Author Dreams

IMG_7345 By Claire Golden

Two months ago, I woke up and checked my email to discover that a publishing company wanted to publish my book. After the squealing and happy tears had subsided, I signed the contract and got to work. I had to keep the news quiet for a few weeks, but I’m beyond delighted to share that my Young Adult fantasy novel, Unraveled, will release later this year from Gurt Dog Press. It’s a retelling of Sleeping Beauty where two girls fall in love while trying to break the curse on a crochet shawl, and it’s about faeries, OCD, and figuring out who you are.

Although it feels like everything is happening so quickly, the journey of writing a book started about seven years ago. I’ve been writing stories since I was in elementary school and dreaming of becoming an author since I realized that was a career, but I started seriously working toward that when I was 15. I wrote my first novel during NaNoWriMo, a worldwide program where people all over the world write 50,000 words (the length of a short novel) during the month of November, and I haven’t stopped writing since. I started writing Unraveled in 2016, which is also when I started college…and that’s when everything got more complicated.

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The thing is, I’m an English and French major…which means I’m writing stuff all the time for college. When I finished my homework, the last thing I wanted to do was write more. I grew discouraged because I wasn’t making progress on my book. I had to learn to be kind to myself and realize that college is essentially a full-time job. It was OK that most of my book-writing took place during breaks. There’s a balance between not working toward your goal at all, and working so hard that you burn yourself out. I’m still trying to find that balance.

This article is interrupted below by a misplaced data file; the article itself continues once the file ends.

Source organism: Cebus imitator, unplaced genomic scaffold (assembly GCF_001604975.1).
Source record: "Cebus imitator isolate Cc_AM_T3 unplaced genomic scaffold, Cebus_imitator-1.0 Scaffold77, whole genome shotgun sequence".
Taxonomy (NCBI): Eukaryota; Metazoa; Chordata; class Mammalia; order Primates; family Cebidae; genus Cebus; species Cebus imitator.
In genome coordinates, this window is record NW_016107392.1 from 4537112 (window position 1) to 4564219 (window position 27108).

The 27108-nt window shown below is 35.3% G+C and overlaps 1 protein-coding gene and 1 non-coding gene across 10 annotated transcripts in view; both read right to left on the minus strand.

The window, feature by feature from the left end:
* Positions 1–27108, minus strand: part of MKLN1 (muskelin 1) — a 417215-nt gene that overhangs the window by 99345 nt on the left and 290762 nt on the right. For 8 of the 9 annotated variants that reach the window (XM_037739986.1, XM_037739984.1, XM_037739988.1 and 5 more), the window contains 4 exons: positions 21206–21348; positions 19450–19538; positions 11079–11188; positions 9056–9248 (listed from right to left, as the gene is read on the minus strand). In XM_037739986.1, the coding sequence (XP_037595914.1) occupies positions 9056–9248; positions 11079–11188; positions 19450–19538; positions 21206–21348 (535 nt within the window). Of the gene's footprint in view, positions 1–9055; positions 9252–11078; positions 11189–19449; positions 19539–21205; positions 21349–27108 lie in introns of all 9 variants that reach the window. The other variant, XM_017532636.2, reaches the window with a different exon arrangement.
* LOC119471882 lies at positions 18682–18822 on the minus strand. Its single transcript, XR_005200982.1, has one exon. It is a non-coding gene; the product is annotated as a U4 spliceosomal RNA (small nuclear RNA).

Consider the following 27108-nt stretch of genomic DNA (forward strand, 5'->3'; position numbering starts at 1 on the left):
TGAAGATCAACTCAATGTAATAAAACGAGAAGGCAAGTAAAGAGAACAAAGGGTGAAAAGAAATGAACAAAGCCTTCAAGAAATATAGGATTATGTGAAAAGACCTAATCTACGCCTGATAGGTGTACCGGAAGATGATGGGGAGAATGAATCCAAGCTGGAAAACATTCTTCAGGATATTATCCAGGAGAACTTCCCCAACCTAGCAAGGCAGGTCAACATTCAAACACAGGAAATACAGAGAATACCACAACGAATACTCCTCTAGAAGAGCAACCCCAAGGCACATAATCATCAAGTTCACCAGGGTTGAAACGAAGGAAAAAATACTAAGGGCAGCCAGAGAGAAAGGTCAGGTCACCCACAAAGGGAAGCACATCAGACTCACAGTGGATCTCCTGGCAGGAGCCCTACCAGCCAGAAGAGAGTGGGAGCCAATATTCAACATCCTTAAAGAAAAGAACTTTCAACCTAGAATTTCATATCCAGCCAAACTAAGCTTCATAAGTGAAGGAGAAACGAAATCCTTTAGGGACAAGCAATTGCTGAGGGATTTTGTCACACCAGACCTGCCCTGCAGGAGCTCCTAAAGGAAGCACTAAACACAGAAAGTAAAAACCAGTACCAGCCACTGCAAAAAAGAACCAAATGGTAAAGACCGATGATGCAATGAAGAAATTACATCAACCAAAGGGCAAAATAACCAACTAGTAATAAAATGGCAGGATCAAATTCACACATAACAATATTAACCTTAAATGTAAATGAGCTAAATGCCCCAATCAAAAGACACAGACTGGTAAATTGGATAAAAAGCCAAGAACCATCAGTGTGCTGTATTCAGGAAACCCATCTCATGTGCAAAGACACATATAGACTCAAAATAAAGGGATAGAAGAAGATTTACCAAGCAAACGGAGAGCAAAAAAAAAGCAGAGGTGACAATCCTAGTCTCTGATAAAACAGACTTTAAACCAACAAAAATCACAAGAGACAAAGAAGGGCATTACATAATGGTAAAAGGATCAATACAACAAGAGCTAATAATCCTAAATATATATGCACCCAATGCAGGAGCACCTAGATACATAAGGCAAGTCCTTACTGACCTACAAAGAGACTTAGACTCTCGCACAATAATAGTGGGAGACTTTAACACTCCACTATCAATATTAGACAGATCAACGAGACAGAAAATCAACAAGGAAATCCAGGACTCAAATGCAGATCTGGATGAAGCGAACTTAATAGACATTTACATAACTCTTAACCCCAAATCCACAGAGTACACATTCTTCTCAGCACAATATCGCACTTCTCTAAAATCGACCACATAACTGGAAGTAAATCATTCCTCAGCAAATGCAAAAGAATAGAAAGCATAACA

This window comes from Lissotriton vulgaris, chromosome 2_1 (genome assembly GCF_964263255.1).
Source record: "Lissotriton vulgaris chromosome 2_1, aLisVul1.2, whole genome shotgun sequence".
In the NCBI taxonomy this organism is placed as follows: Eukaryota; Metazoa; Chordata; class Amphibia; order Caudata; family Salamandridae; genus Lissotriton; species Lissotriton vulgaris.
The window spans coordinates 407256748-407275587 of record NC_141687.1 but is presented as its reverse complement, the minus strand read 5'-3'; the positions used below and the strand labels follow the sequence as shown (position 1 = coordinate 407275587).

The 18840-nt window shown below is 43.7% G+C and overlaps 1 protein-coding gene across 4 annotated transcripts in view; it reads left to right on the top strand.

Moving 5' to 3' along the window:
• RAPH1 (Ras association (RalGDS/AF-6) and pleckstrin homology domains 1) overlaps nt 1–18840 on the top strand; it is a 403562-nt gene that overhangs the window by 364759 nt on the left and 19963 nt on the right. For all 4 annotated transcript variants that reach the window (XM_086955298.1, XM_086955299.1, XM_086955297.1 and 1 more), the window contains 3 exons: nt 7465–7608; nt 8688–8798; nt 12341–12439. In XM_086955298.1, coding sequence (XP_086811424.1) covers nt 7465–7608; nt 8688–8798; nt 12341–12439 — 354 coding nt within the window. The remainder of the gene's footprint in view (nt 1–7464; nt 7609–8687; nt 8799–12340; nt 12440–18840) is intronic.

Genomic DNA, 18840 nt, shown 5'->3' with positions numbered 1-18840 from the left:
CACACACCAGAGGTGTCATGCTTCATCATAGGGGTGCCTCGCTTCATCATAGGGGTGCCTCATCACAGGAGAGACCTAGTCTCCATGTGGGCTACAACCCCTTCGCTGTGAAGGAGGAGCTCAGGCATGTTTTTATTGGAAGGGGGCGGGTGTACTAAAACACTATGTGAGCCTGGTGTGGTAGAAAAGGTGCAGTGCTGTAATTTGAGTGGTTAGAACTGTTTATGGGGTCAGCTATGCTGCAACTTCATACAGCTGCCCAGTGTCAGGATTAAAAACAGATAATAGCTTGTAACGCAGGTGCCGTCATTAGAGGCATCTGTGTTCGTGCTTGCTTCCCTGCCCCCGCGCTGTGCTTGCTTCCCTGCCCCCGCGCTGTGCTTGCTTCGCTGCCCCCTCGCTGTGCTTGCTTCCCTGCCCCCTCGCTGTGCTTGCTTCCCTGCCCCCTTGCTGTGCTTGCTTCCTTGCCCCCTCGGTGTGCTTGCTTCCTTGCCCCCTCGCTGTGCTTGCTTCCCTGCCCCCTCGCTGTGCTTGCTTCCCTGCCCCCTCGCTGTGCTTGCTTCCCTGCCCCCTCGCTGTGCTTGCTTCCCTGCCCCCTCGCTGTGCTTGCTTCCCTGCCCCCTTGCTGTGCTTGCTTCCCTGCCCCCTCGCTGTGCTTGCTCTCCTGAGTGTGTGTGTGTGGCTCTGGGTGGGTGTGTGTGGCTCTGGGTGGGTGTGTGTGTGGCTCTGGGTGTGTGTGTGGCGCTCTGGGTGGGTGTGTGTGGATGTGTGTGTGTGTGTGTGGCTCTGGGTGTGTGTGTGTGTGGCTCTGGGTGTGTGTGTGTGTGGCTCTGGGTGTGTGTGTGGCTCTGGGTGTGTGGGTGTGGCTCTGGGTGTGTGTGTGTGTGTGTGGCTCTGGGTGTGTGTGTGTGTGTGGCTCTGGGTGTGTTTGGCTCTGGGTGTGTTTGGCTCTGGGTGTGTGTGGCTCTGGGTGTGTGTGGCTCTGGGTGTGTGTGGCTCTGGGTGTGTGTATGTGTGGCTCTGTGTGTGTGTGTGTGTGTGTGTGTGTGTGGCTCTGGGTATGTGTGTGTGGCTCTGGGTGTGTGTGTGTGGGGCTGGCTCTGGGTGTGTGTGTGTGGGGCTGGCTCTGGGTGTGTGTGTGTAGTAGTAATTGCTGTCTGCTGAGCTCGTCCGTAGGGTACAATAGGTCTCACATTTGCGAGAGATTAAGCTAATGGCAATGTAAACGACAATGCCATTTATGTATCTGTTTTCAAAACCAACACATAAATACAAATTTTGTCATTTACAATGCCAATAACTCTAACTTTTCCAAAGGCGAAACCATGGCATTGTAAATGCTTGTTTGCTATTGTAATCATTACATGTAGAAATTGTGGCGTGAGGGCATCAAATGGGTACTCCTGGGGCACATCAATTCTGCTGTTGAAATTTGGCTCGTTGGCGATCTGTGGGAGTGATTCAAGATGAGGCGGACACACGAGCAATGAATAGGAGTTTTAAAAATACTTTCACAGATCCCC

The picture in this post is from my 2016 writing journal, where I recorded my daily word count. I participated in NaNoWriMo that year, too, and you can see that I hit a block pretty early on and didn’t think I would make the 50,000-word goal. But one day I plunked myself down in the armchair and decided not to get up until I was done. I wrote 20,000 words that day, a feat that I have never done before or since. It took me over six hours, but I finished Unraveled. It remains one of my proudest moments because I fought through my self-doubt and a myriad of health issues for the sake of this novel, which was important to me.    

Over the next several years I submitted Unraveled to about five different agents and publishers, but nobody was interested, so I started losing hope. It wasn’t until the COVID pandemic that I got the courage to try again, because I realized there’s no time like the present. I found Gurt Dog, a small press in Sweden that focuses on LGBTQ+ speculative fiction, and they were enthusiastic about my book…which will release just a few months after I graduate college.

I’ve met a lot of people who say, “I’ve always dreamed of writing a book.” Or, “I have a draft of a novel, but it’s not any good.” Well, I’m here as proof that any nerd can get a book published if you just put the work in and believe in yourself. Whatever your dream is, I encourage you to chase it down, because it will be worth it in the end.

A “Swan” Summer

IMG_7345 By Claire Golden

This is my last term of college, and my classes are different than usual. This term, I’m taking my senior capstone and my last four University Studies credits…which is how I ended up in a Japanese Manga class. 

First of all, it’s a four-week class, which I’ve never done before. And it’s no joke! We have the same amount of content, but it’s squished into four weeks instead of the usual eight or ten for non-summer terms. Every day, we have a discussion assignment due, and every week we have an essay and quiz. It’s vital to write down my assignments and cross them off when I’m done so I don’t get confused.

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While it certainly isn’t stress-free, I’ve really enjoyed the texts we’ve read so far this term. One of the manga we read is Swan by Kyoko Ariyoshi. I fell in love with it from the first page. It’s the story of a teenage ballerina and her struggle to get into a prestigious ballet school. Since I did classical ballet as a teenager, I took to the story right away and liked it so much that I ordered the next book in the series immediately after finishing.